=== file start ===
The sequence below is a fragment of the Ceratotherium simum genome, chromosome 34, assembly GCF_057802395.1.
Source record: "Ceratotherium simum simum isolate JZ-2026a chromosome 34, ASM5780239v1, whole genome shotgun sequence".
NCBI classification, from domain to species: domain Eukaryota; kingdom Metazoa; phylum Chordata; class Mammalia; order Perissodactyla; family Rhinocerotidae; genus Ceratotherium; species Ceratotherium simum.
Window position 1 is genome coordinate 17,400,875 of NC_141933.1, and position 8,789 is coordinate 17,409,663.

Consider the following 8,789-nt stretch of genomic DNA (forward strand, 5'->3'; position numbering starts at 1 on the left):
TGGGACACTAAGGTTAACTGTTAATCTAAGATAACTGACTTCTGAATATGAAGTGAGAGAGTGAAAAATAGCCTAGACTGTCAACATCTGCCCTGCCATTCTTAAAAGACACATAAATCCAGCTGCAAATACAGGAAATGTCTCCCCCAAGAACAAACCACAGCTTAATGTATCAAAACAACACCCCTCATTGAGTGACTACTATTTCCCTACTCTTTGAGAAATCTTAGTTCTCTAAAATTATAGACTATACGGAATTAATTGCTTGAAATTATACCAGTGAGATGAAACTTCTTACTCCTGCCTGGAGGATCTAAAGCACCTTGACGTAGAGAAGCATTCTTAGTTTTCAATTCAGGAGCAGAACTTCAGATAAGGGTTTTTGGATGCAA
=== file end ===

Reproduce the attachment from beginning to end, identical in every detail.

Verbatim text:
The sequence below is a fragment of the Ceratotherium simum genome, chromosome 34, assembly GCF_057802395.1.
Source record: "Ceratotherium simum simum isolate JZ-2026a chromosome 34, ASM5780239v1, whole genome shotgun sequence".
NCBI classification, from domain to species: domain Eukaryota; kingdom Metazoa; phylum Chordata; class Mammalia; order Perissodactyla; family Rhinocerotidae; genus Ceratotherium; species Ceratotherium simum.
Window position 1 is genome coordinate 17,400,875 of NC_141933.1, and position 8,789 is coordinate 17,409,663.

Consider the following 8,789-nt stretch of genomic DNA (forward strand, 5'->3'; position numbering starts at 1 on the left):
TGGGACACTAAGGTTAACTGTTAATCTAAGATAACTGACTTCTGAATATGAAGTGAGAGAGTGAAAAATAGCCTAGACTGTCAACATCTGCCCTGCCATTCTTAAAAGACACATAAATCCAGCTGCAAATACAGGAAATGTCTCCCCCAAGAACAAACCACAGCTTAATGTATCAAAACAACACCCCTCATTGAGTGACTACTATTTCCCTACTCTTTGAGAAATCTTAGTTCTCTAAAATTATAGACTATACGGAATTAATTGCTTGAAATTATACCAGTGAGATGAAACTTCTTACTCCTGCCTGGAGGATCTAAAGCACCTTGACGTAGAGAAGCATTCTTAGTTTTCAATTCAGGAGCAGAACTTCAGATAAGGGTTTTTGGATGCAA